reread: Never Go Back by Lee Child (audio)

In my defense, it’s been more than four years since I listened to this audiobook for the first time (and reviewed it here): I had forgotten what happened, and got to find it new again. I seem to have reached the stage of forgetfulness in which I can enjoy a thriller/murder mystery novel a second time, with the same fresh eyes. Hooray! That always looked like one of the best features of aging. (Perhaps my brain’s just saturated.)

I recently took a road trip with a friend, and he wanted to listen to a book, and I figured Reacher would work for him, so here we are with an unplanned reread. I’ll keep this brief, because I think my earlier comments remain true. I was deeply concerned this time around with the erroneous use of the 50/50 coin toss idea. Reacher (and therefore Child) is usually so smart! But the many scenarios where the coin toss idea is used here are all binary choices, having two options; rarely do they hold even odds. Ugh.

On the other hand, I still love the sexiness, the cleverness, and the depth of the Susan Turner character (Reacher’s romantic alliance in this episode). I still love the formula, and formula it most certainly is; but having acknowledged that, what’s the problem? It works for me every time.

The extent to which I’d forgotten this plot excites me. It’s got me thinking about all the Martha Grimes books I enjoyed in my teens and early 20s: those should all be new to me now, too!

On that note, Happy Friday, y’all. I hope you have a weekend as awesome as a Lee Child novel (but with less violence).


Rating: I’ll stick with those 7 cars.

guest review: Night School by Lee Child, from Mom

I’m so glad to have my mother around to review Lee Child along with me – or in this case, to review one I haven’t read yet! (For the moment, this is his newest, but I’m sure there’ll be another along shortly.) Night School follows my most recent Reacher read, Make Me, although the two are not chronological sequels. My mother sent this as an email to me, not intended as a formal review, but I appreciated it and she gave her permission to post.

Here’s Mom.
night-school

I really liked this book, especially compared to Make Me, which I finished afterwards. (And found excessively cruel and graphic, although well-plotted.) The story line carries us along beautifully. Another working of what’s up?, as in Make Me, where we don’t know quite what the deal is, but we have enough info to be looking hard at the details. And of course we get to tangle with some bad guys in number, and whip their fascist asses in entertaining variety.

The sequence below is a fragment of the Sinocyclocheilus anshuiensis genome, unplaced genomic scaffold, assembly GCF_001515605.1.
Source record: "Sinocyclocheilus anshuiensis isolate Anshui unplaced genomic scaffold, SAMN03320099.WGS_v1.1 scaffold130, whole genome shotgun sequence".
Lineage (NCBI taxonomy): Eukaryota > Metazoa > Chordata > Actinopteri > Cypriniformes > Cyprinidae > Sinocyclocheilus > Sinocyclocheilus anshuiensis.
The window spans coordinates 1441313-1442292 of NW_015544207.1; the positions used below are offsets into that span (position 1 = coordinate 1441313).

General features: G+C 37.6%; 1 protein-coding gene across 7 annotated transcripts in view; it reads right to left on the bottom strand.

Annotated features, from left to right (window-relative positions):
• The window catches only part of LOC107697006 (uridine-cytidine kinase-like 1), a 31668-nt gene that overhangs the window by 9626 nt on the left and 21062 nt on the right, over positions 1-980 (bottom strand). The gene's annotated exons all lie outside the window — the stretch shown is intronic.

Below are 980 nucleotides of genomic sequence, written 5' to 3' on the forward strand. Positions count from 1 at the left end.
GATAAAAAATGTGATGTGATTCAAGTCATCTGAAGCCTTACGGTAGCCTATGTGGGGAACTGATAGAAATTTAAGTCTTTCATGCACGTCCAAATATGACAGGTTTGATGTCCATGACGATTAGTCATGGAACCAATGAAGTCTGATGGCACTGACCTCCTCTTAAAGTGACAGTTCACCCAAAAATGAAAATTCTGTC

Here Reacher is still in the army, which means a lot of structure and conflict built in from the bureaucracy. (In Make Me, he’s a bit of a drifter looking for adventure – and I know that’s a claim to fame for his fans.) So the Army sends him to Germany in this quest for the problem they need to solve. He bumps against the neo-nationalists so much you start to wonder if they are part of the plot. Hmmm.

So the plot is the thing, but Child’s writing is beautifully not present. I noted at first the short declarative sentences. After a 50-page warm-up, the story just flowed through. Some of the great stuff: He says to the German adversary, So why do you suppose you speak my language but I don’t speak yours? (Something to do with how important your language/country might be?) Or – the Germans thought they were uniting under one umbrella, but the West saw it as an arrangement of military bases with the people there efficiently manning the hotels and cafes.

I remember that Child is originally British, not to suggest he has an ax to grind. His character is man of integrity without a lot of allegiance to the system. His assistant in this is Neagley, the sergeant in War Games (the short story included at the end of Make Me). She’s perfect here, completely at his command (“adores him,” someone says), but has some complex that doesn’t allow any touch. So the sex interest is his boss, and of course the sex does not get in the way of the plot advances.

I could do some more page-turning like this, and I can’t help but like this impossible character.

Well said all around, in my opinion. I like what you said about the bureaucracy and the foil it provides. Cruel & graphic, yes: this is an important note for prospective new Reacher readers. Must have high threshold for blood. And the plot is indeed the thing. Lee Child excels at several things, I think: that invisibly expressive writing you mention, and action sequences (suspenseful fights I can really see), and a hell of a charismatic lead man. You said it: he’s an impossible character but we just can’t help but follow him. But the plots are nice and complex, filled with technical details and enough to challenge the experienced mystery/thriller reader. That is what I think you’re saying here, anyway.

About that “beautifully not present” writing, I find Reacher’s voice to be distinct and entertaining. Some of the books in this series are written in third person and some in first. And perhaps since I’ve listened to so many as audiobooks (and I highly recommend what narrator Dick Hill does with them!), I think that voice is a big part of the charisma. Those short, declarative, sarcastic, witty deliveries, even just inside his own head, really serve to characterize him.